return Home

The problem with live video

Last month Instagram added live video capabilities to its ever strengthening arsenal of features. The move was seen by many as another step forward in the Facebook-owned platform’s battle against Snapchat and its ephemeral appeal. But for brands this latest strive forward in consumer-to-consumer technology is just another example of social platforms cutting out the corporate side. In other words the on-going march of social media away from public sharing and back towards private messaging is making it harder than ever before for brands to be seen online.

Old video ()


Live video is - in many ways - an archaic concept. After many years spent lamenting the demise of the linear TV schedule or the weekly publishing process, it is perhaps surprising to find a new generation of media embracing ‘blink and you’ll miss it’ technology. After all, surely one of the Internet’s great strengths is that you can find anything, from anywhere, for the rest of eternity in the digital ether? Print magazines go to the recycling plant. Online content remains forever online. 

The emergence of ephemeral content has in part been due to a backlash against the everlasting effect of online content. After all, mistakes made in the offline world can ultimately be forgotten while even a deleted tweet from a renowned celebrity can, once screenshotted, remain forever online. But while this trend is indicative of, and unstoppable in, the shift in peer to peer communications, it is not necessarily one to bet the farm on from a content production point of view.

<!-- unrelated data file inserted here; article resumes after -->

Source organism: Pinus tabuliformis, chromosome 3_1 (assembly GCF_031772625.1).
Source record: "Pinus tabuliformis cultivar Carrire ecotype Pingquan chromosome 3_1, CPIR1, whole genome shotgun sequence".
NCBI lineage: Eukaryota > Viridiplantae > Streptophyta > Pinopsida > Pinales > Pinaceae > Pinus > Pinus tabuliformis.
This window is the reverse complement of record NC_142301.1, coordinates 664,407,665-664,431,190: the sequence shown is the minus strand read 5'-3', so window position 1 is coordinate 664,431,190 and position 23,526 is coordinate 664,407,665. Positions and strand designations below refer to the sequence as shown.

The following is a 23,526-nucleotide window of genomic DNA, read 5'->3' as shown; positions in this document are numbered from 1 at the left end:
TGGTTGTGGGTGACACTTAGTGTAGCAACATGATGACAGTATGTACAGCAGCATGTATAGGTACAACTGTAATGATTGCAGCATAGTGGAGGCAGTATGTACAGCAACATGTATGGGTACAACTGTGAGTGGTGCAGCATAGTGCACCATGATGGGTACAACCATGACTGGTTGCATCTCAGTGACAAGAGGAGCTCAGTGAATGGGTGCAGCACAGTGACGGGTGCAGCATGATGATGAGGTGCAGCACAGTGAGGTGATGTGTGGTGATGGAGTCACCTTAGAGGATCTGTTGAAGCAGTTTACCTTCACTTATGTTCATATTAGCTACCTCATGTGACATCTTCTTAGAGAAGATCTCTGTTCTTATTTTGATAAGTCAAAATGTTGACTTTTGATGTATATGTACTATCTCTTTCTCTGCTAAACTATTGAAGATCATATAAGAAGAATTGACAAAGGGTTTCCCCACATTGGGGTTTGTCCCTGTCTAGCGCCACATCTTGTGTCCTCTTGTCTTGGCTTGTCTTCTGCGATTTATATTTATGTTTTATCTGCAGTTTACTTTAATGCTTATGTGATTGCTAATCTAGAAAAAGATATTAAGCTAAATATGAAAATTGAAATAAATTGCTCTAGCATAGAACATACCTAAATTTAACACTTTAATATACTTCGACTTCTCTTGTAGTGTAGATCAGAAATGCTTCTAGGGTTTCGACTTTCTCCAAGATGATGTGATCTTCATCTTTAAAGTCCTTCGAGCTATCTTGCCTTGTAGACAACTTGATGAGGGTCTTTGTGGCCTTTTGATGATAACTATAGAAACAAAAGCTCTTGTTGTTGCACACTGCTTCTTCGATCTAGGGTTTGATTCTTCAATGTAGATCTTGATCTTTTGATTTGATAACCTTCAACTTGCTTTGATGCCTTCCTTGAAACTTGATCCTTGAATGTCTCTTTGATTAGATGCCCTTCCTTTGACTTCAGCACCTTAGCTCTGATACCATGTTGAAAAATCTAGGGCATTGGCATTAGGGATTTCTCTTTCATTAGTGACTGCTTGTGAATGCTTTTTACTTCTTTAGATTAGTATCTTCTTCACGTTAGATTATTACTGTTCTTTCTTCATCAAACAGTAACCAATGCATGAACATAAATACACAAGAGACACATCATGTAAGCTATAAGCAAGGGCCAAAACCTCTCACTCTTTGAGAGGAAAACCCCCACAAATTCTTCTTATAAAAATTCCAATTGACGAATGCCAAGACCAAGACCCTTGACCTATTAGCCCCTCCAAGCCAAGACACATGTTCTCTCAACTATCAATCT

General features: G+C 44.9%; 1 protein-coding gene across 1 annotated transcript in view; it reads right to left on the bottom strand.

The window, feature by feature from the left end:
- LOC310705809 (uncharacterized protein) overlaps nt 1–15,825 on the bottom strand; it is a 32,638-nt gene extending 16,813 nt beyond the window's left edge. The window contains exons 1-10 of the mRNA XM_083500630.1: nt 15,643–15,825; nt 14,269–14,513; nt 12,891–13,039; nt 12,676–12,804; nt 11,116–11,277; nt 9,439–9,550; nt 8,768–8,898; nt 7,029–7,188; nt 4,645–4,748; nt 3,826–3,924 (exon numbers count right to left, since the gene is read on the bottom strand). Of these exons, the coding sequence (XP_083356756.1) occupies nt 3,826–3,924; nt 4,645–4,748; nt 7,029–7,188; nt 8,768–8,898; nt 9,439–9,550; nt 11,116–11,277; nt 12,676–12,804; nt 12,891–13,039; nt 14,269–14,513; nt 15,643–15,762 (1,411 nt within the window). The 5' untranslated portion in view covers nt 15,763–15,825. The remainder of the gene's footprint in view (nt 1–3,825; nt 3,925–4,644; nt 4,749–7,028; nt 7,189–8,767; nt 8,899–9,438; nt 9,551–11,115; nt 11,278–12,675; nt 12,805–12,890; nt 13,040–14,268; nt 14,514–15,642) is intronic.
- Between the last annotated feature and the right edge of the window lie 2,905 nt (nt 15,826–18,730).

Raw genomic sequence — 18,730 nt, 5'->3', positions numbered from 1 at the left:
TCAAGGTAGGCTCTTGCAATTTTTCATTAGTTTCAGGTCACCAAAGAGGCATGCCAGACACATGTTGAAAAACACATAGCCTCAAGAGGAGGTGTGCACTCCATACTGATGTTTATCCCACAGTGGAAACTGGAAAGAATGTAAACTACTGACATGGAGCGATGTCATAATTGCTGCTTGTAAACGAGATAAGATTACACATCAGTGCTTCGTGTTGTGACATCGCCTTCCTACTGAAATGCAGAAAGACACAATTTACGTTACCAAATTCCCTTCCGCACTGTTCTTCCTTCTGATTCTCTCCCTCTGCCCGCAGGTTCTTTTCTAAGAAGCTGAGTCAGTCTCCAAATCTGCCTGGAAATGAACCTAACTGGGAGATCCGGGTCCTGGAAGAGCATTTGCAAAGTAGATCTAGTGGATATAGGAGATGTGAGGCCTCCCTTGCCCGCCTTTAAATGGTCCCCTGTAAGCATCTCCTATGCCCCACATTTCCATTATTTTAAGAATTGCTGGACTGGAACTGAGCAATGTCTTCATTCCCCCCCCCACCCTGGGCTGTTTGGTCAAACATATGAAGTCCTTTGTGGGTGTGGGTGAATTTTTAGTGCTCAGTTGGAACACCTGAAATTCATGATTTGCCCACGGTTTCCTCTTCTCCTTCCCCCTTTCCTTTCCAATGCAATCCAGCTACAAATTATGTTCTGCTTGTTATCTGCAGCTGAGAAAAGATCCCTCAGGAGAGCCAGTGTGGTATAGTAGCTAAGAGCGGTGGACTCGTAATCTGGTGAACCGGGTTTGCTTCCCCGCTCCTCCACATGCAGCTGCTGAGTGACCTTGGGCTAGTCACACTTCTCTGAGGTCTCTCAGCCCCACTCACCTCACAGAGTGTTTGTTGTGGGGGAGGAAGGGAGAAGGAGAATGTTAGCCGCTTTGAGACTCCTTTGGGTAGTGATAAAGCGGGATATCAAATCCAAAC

TATE live ()


The problem with live video is that publishers, broadcasters, and brands alike are endeavoring to follow consumers into private areas of communication just as they have previously done on public social media. It is already intrusive enough for brands to be found in your social timeline without them trying to dictate your daypart as well. By automatically generating a notification on Facebook for example telling you that they are ‘going live’, brands are immediately causing annoyance by belligerently demanding your attention in the here and now: “Look, I’m online! I’m Live! Come! Come and see me now! Come NOW or you’ll miss me!”